Sexual harassment in the medical profession: legal and ethical responsibilities

Ben Mathews and Marie M Bismark
Med J Aust 2015; 203 (4): 189-192. || doi: 10.5694/mja15.00336


  • Sexual harassment of women in medicine has become a subject of national debate after a senior female surgeon stated that if a woman complained of unwanted advances her career would be jeopardised, and subsequent reports suggest that sexual harassment is a serious problem in the medical profession.
  • Sexual harassment of women in the medical profession by their colleagues presents substantial legal, ethical and cultural questions for the profession.
  • Women have enforceable legal rights to gender equality and freedom from sexual harassment in the workplace.
  • Both individual offenders and employers face significant legal consequences for sexual harassment in every Australian state and territory, and individual medical practitioners and employers need to understand their legal and ethical rights and responsibilities in this context.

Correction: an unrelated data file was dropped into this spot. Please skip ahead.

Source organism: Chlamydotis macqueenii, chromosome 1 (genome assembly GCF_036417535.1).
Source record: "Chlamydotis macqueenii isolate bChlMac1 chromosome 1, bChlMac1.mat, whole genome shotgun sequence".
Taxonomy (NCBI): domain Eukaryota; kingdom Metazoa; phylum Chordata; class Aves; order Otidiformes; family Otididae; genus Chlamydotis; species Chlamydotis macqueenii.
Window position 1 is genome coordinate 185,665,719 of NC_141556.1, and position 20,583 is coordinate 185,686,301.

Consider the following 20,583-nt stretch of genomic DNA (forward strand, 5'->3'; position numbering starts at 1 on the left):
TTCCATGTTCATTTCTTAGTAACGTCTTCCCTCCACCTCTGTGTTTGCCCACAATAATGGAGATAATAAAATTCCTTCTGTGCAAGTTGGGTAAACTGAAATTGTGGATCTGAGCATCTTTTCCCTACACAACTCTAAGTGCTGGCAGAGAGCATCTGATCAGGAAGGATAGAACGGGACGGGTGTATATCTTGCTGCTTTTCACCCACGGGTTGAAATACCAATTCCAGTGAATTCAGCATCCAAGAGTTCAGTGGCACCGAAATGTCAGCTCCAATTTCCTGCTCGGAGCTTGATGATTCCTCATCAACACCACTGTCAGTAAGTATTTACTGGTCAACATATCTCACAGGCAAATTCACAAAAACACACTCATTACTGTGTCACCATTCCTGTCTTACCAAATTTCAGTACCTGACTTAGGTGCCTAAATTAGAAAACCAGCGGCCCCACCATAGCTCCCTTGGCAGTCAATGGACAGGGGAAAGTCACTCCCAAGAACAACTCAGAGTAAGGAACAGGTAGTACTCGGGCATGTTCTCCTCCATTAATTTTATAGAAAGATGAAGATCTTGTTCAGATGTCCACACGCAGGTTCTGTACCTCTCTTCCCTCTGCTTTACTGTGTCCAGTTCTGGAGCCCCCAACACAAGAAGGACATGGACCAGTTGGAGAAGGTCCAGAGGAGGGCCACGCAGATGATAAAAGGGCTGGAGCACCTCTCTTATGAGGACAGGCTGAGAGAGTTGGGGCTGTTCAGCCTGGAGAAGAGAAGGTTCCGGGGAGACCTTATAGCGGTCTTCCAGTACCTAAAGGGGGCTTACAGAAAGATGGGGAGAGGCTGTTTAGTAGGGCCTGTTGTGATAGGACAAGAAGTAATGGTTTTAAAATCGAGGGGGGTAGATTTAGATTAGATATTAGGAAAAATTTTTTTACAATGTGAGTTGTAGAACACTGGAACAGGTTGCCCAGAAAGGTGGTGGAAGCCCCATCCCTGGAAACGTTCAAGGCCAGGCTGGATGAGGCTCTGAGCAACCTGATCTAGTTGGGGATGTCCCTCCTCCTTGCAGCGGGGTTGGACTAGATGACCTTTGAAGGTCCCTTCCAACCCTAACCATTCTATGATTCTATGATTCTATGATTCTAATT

• An individual offender may be personally liable for criminal offences, and for breaching anti-discrimination legislation, duties owed in civil law, professional standards and codes of conduct.
  • An employer may be liable for breaching anti-discrimination legislation, workplace safety laws, duties owed in contract law, and a duty of care owed to the employee.
  • Employers, professional colleges and associations, and regulators should use this national debate as an opportunity to improve gender equality and professional culture in medicine; individuals and employers have clear legal and ethical obligations to minimise sexual harassment to the greatest extent possible.

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  • Ben Mathews1
  • Marie M Bismark2

  • 1 Queensland University of Technology, Brisbane, QLD
  • 2 University of Melbourne, Melbourne, VIC


Competing interests:

No relevant disclosures.


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